To summarize quickly for the attention span disorderlies......
faster (almost all cases)
guarenteed transaction completion by database
completely supported, and "recommended" by all databases
completely rely on app for backups, restores, and access
no expansion without great pain
can backup data files with conventional methods
visibility of datafiles without app (obviously not the actual data in
can expand storage capacity on the fly
moving databases is a matter of changing pointers and moving files
slower (almost all cases)
no guarenteed transaction completion (generally)
not completely supported by database companies for the most part
Regarding some of the above.....
Ufs is much faster now than it was 3 years ago, some statements of only
10% slower than raw were received. Now 10% may be huge for some, not as
huge for us, plus some pass-through drivers can actually boost
performance to that of raw and (according to Veritas) beyond. Guarenteed
transaction completion can be accomplished on a FS as well, either with
the Veritas route or with a newer ufs. Plus, being able to grab
datafiles off of one machine and copy them to another, then point the
database app to the new location is a gem if your system bites it for
some reason. With FS you can restore a database to a test system that
isn't an exact disk copy of the original.
I am of the opinion that, if you have a budget, you can get everything.
Manageability and versatility of fs with performance and integrity of
raw disk. Most replies stated things I already suspected; that Veritas
FS with Quick I/O can give you better performance than raw disk (if you
have the budget for it), that Solaris has a forcedirectio mount option
that bypasses (or turns off) FS caching and let's the user write direct
to disk (man mount_ufs on Solaris 2.6 and 7, not an option on 2.5.1).
That all database companies "prefer" you use raw disk but have blessed
other types of storage; Oracle runs fine on NetApps and Informix has
blessed NetApp recently as well, Sybase is the only holdout that I know
For NFS it is true that performance will suffer some due to the nfs
protocol, but in my experience for what we do it won't be much.
Some argue that the FS on NetApp also degrades performance (and some
think that ufs is faster for both writes and reads) but it has been my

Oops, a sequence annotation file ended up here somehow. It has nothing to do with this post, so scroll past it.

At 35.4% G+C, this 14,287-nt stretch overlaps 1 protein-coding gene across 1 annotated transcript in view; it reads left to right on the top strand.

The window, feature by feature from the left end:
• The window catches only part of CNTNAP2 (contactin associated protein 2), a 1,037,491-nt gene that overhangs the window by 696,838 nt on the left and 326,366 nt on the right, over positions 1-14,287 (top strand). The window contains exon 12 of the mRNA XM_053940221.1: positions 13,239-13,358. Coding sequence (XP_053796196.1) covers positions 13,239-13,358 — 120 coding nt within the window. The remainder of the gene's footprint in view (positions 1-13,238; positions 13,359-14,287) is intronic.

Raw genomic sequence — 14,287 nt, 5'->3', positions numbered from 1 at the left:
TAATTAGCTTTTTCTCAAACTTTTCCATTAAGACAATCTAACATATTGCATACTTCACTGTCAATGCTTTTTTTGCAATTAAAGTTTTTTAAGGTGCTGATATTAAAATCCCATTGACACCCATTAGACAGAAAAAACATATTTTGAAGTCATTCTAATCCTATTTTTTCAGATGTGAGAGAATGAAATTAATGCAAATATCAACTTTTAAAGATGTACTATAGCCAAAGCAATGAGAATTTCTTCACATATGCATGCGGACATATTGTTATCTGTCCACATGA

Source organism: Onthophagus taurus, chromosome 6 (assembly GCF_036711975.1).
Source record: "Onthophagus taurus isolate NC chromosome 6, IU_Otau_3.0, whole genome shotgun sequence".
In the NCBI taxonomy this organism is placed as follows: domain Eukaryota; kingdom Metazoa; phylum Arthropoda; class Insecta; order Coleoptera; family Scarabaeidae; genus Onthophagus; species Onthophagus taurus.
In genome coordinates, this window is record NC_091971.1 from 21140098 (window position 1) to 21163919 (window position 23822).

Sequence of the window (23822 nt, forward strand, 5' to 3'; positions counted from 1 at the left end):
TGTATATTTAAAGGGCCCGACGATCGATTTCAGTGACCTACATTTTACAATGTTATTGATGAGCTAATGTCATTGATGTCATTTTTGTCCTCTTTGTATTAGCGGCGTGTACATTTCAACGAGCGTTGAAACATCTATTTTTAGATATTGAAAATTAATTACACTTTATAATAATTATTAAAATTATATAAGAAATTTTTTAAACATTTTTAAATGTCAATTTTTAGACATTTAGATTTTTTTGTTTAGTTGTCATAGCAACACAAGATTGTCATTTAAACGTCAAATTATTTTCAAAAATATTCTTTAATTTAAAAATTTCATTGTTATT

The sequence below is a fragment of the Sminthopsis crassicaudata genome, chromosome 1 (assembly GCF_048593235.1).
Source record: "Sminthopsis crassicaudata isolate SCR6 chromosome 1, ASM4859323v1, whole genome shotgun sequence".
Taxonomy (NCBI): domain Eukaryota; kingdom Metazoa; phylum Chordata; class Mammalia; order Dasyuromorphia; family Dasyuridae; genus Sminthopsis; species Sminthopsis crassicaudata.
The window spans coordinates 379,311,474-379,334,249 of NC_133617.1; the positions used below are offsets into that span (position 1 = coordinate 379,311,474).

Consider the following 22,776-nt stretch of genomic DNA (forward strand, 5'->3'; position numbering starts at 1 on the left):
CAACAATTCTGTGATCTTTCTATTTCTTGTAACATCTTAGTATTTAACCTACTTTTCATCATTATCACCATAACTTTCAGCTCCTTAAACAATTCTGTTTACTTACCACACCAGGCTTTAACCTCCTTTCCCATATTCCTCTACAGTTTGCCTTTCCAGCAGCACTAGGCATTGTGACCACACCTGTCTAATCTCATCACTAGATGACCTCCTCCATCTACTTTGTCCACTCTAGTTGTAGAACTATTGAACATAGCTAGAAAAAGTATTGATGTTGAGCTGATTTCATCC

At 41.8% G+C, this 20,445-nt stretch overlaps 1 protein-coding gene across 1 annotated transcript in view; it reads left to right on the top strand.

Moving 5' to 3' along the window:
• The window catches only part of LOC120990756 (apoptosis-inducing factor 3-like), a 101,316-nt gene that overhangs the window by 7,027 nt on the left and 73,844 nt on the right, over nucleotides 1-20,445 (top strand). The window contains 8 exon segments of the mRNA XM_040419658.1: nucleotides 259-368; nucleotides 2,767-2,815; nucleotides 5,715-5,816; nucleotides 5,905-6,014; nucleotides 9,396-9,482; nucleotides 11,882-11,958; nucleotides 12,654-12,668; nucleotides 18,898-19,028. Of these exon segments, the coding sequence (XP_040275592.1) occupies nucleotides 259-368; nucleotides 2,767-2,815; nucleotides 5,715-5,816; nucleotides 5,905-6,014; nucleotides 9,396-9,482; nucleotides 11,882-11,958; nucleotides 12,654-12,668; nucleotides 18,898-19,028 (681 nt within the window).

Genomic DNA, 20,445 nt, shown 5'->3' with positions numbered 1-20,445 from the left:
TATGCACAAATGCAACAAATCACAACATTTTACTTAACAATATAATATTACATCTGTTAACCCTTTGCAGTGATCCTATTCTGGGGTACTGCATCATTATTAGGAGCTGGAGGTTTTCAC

experience that it is minimal if any. We run all of our design apps
from a netapp (cadence, mentor graphics, vcs, synopsis, etc..) as well
as Netscape browser and mail client for ALL of our Unix clients, nothing
local, no exceptions. Keeps our model manageable. We also store ALL
mail data on a netapp (using Netscape mail server and imap) for everyone
in the company, remote sites included. All design data is stored on
netapps which is read from one and output written to another during
simulations. In a nutshell, our data storage is almost exclusively
netapp with the glaring exception of Informix.
Now, I'm not trying to force a model if it doesn't fit, but noone was
even willing to test it. After the meeting we have come to an
agreement; we go with raw AND netapp, pointers to both, and see what
happens. We'll benchmark performance keeping in mind the limitations
and benefits of each and see where we end up.
My thanks to all who replied, there were many. Had no idea we had so
many closet dba's.....
Jeff Kennedy wrote:
> I am going into a meeting in a few hours concerning this topic. I have
> a couple of dba's that swear we can't go to filesystem over raw but I am
> of the opinion that we can and that the issues of yesteryear have been
> We are running Informix on Solaris 2.5.1 - 7. It is all direct
> attached, which is another thing I would like to move away from and put
> this on a NetApp. What I am asking for fromt his group is yea's (and
> why) or nay's (again, why). I'm sure this info is out there in vast
> quantities but time is pressing on me and I am not sure where to begin.
> Links to articles are welcome as are experiences and opinions.
-- ===================== Jeff Kennedy Unix Administrator AMCC email@example.com _______________________________________________ sunmanagers mailing list firstname.lastname@example.org http://www.sunmanagers.org/mailman/listinfo/sunmanagers
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